An Overview of the Fridrich Method
Invented by Jessica Fridrich in the early 1980s, the Fridrich Method gained popularity among the second generation of speedcubers when it was published online in 1997. By far today's most popular speedcubing method, it is used by most world-class speedcubers with minor modifications.
- Solve the four edges of one layer (bottom layer shown).
~8 moves, ~2 seconds
- F2L (First Two Layers)
- Complete the first two layers by solving the four corner-edge pairs between the cross edges in four steps, one slot at a time. 41 standard patterns counting mirrors for corner-edge pairs. Also see Advanced F2L.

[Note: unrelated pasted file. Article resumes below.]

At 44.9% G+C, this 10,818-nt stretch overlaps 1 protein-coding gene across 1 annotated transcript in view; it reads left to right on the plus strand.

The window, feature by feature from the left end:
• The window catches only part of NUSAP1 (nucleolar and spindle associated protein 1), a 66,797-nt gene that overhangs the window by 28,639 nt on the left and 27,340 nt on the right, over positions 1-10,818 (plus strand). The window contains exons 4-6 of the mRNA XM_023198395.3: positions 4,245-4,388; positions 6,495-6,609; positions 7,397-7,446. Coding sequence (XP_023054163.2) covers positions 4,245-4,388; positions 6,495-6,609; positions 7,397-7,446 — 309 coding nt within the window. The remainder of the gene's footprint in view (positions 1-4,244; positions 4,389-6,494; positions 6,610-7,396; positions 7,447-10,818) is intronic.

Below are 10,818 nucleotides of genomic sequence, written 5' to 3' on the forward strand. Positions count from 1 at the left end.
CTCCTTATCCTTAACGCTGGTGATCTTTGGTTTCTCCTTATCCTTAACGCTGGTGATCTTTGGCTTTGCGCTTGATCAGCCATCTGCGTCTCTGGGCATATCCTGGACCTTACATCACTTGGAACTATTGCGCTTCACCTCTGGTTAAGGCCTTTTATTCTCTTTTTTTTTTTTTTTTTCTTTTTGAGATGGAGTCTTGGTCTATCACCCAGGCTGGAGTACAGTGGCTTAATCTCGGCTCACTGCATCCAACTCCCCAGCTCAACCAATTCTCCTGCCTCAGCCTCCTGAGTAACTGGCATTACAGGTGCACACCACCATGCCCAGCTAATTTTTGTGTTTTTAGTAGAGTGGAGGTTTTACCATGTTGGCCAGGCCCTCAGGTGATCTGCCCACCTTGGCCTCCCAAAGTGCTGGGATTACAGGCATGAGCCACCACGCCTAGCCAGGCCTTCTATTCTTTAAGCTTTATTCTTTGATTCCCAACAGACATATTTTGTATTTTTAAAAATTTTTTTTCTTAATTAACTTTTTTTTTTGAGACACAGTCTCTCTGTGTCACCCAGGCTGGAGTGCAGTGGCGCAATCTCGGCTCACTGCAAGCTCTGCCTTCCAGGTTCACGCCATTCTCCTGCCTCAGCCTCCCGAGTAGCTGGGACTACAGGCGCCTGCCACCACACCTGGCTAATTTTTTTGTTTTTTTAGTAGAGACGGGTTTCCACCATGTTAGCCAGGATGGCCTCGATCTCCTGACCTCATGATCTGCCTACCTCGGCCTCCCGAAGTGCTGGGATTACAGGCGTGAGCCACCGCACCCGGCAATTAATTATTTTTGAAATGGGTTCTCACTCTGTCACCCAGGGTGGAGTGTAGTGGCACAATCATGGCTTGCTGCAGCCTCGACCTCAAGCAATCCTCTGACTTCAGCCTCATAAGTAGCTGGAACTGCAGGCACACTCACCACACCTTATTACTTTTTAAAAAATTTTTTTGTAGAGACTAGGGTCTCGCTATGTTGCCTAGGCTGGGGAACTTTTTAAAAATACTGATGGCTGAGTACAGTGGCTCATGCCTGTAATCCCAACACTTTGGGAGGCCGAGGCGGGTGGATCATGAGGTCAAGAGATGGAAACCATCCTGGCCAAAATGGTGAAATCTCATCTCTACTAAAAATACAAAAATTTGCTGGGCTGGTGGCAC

~7 x 4 = 28 moves, ~6 seconds
- OLL (Orientation of Last Layer) (printable)
- Correct the orientation (flip) of all last layer pieces in one step so that every piece has the last layer color on top. 57 patterns counting mirrors and inverses.
~9 moves, ~2 seconds
- PLL (Permutation of Last Layer) (printable)
- Correct the permutation (placement) of all last layer pieces in one step. 21 patterns counting mirrors and inverses.
~11 moves, ~2.5 seconds
- 41 F2L and 78 last layer algorithms to memorize
~56 moves, ~13 seconds